EDMONTON—A 50-year-old mystery involving poachers and missing dinosaur bones has been solved by an international team of paleontologists, including one from the University of Alberta.
A pair of 2.4-metre-long forelimbs belonging to the Deinocheirus mirificus was discovered in Mongolia in 1965.
WASHINGTON—Canadian officials plan a diplomatic blitz south of the border to allay security jitters following two attacks this week that have drawn extensive coverage from U.S. media.
OTTAWA—The Conservative government has introduced another mammoth omnibus budget bill that includes a grab-bag of measures—ranging from tax breaks for beekeepers to provisions banning cable companies from charging for paper bills.
Much of the 458-page bill involves the complicated implementation of tax changes and other budget measures, including revisions to the Investment Canada Act.
OTTAWA—Peace, order, and good government returned to the nation’s capital yesterday with a back-slapping flourish of fortitude and common purpose.
But a persistent shadow loomed—one of unsettling memories and unanswered questions.
TORONTO—The body of a reservist gunned down at the National War Memorial this week in a shooting that all but paralyzed the nation’s capital was expected to arrive in his hometown of Hamilton via the “Highway of Heroes” this evening, police said.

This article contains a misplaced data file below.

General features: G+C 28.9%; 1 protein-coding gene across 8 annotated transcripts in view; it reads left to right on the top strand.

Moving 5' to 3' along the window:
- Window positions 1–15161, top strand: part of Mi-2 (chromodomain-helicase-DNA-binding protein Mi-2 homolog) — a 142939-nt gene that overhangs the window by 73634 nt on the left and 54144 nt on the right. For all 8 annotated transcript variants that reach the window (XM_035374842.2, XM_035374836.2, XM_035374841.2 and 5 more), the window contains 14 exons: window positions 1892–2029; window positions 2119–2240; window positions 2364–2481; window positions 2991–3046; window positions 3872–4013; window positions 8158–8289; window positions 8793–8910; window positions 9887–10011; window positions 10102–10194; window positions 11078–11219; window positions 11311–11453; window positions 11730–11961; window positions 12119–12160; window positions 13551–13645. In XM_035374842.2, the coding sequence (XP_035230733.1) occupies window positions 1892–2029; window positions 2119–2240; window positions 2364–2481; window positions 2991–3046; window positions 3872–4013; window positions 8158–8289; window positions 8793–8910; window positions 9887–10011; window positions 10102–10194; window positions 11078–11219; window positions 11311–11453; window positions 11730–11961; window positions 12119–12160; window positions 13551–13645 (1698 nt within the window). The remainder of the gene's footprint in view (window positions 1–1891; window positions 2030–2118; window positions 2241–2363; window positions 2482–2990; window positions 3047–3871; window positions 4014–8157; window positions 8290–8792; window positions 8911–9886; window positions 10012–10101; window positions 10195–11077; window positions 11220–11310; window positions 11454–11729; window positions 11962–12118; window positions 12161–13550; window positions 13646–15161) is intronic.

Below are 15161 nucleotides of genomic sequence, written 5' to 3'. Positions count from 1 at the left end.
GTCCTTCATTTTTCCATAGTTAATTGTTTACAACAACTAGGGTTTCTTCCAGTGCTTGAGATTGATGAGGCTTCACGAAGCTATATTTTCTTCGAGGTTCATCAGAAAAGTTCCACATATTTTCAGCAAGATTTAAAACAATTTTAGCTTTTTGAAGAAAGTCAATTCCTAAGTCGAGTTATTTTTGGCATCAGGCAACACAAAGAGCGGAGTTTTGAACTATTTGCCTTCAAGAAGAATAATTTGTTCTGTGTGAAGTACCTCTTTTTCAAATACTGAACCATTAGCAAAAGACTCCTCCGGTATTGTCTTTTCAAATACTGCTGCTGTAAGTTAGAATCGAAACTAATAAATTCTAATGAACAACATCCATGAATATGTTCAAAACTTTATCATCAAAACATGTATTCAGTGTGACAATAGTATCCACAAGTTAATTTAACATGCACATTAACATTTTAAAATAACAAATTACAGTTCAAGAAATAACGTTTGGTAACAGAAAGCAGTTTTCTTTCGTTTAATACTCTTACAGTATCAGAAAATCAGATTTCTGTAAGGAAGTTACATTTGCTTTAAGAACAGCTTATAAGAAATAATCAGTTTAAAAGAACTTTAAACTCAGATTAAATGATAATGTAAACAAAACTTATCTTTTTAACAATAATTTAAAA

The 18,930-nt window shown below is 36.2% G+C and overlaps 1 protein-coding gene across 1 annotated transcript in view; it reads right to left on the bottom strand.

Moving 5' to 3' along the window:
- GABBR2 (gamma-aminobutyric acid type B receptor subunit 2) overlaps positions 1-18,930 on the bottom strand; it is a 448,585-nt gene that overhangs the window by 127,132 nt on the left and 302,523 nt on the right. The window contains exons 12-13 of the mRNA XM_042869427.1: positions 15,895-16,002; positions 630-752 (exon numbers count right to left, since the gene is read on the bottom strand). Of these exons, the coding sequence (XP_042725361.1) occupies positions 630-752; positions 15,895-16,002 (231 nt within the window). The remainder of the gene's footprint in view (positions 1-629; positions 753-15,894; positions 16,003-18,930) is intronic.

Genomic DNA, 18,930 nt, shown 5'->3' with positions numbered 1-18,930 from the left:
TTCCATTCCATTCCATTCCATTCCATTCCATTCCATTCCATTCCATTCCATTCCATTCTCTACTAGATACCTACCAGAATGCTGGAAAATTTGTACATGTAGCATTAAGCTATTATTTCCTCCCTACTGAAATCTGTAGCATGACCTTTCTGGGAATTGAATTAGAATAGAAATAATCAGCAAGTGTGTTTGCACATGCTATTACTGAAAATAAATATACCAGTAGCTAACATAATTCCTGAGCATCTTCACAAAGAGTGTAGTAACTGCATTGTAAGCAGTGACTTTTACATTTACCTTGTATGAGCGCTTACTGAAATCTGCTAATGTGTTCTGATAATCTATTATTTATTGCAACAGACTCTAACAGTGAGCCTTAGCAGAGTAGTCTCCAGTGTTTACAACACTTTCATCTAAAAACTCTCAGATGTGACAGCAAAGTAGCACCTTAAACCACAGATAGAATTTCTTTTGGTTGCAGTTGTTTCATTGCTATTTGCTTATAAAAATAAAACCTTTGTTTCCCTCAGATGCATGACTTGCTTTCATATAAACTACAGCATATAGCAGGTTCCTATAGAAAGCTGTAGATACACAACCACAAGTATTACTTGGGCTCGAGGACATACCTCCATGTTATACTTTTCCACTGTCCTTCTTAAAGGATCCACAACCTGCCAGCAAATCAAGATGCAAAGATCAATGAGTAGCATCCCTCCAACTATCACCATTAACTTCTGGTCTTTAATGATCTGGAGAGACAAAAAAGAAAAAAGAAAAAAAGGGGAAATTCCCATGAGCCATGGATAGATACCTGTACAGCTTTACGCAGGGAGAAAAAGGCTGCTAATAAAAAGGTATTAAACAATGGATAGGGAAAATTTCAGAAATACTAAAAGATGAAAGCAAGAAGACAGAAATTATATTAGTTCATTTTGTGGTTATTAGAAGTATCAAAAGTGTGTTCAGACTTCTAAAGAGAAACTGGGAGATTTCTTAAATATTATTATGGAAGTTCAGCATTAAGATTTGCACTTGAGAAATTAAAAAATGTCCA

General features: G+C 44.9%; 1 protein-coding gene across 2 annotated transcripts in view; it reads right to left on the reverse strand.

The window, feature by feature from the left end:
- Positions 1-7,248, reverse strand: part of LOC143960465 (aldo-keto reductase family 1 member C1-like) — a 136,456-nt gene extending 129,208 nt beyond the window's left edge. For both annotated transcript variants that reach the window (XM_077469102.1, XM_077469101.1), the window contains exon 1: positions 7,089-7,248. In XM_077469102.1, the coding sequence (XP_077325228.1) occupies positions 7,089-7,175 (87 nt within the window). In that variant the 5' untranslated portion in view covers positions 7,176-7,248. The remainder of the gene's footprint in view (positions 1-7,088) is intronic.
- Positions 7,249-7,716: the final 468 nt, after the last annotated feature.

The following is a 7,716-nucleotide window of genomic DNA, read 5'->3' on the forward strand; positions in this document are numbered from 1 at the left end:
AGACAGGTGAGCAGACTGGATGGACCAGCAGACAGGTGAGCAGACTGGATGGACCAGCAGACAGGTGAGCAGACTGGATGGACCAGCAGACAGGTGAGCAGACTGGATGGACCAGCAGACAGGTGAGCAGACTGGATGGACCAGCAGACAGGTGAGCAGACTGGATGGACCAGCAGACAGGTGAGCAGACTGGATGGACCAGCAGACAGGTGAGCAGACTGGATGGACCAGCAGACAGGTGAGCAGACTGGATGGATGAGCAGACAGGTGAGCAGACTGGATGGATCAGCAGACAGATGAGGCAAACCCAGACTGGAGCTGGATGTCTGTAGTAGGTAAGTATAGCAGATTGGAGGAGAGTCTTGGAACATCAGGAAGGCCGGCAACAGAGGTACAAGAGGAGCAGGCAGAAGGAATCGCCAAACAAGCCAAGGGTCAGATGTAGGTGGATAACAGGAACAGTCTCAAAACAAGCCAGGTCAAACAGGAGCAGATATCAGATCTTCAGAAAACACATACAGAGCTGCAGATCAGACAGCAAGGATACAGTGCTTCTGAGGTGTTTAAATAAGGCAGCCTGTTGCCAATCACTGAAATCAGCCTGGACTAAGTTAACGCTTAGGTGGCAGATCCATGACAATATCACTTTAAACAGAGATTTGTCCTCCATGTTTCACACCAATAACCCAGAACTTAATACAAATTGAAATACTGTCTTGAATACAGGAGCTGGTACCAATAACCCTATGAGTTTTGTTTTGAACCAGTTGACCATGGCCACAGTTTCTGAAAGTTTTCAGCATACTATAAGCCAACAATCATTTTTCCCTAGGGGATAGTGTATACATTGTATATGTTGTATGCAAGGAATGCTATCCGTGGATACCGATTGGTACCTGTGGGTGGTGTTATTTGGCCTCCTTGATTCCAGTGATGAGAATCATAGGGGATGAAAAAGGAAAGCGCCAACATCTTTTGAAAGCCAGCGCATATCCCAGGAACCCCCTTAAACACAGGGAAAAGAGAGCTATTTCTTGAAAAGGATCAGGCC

MISSISSAUGA, Ont.—Jalapeno Mac N’ Cheese beat the competition to become Canadians’ preferred flavour in a potato chip contest.
Randall Litman of Calgary, who came up with the winning combination, takes home $50,000 plus one percent of future sales of Jalapeno Mac ’N Cheese on Lay’s Wavy, Lay’s Canada announced Tuesday.
OTTAWA—The Harper government has launched a $4-million national ad campaign celebrating the fathers of Confederation and a country that has become “strong, proud, and free” more than two years in advance of Canada’s 150th birthday in 2017.
CALGARY—A prominent Muslim cleric says he intends to reach out to other imams to make sure new converts to Islam are watched closely for signs of radical beliefs.
While authorities have said little about the motives for this week’s attacks in Ottawa and Quebec, Imam Syed Soharwardy of Calgary said he’s concerned about media reports that the two perpetrators were recent converts to Islam.
WASHINGTON—Countless world leaders have walked that hallway before.
Yesterday, they reacted to news of an attack that saw gunfire sprayed through the Hall of Honour in Canada’s Parliament.
U.S. President Barack Obama said he was rattled by it.
OTTAWA—The House of Commons is back in action—kicked off by an exhilarating show of support for the sergeant-at-arms of the House of Commons, who was among those who opened fire yesterday on the gunman who stormed Parliament Hill.
Applause from all sides of the House rained down on Kevin Vickers as he carried the mace into the legislative chamber.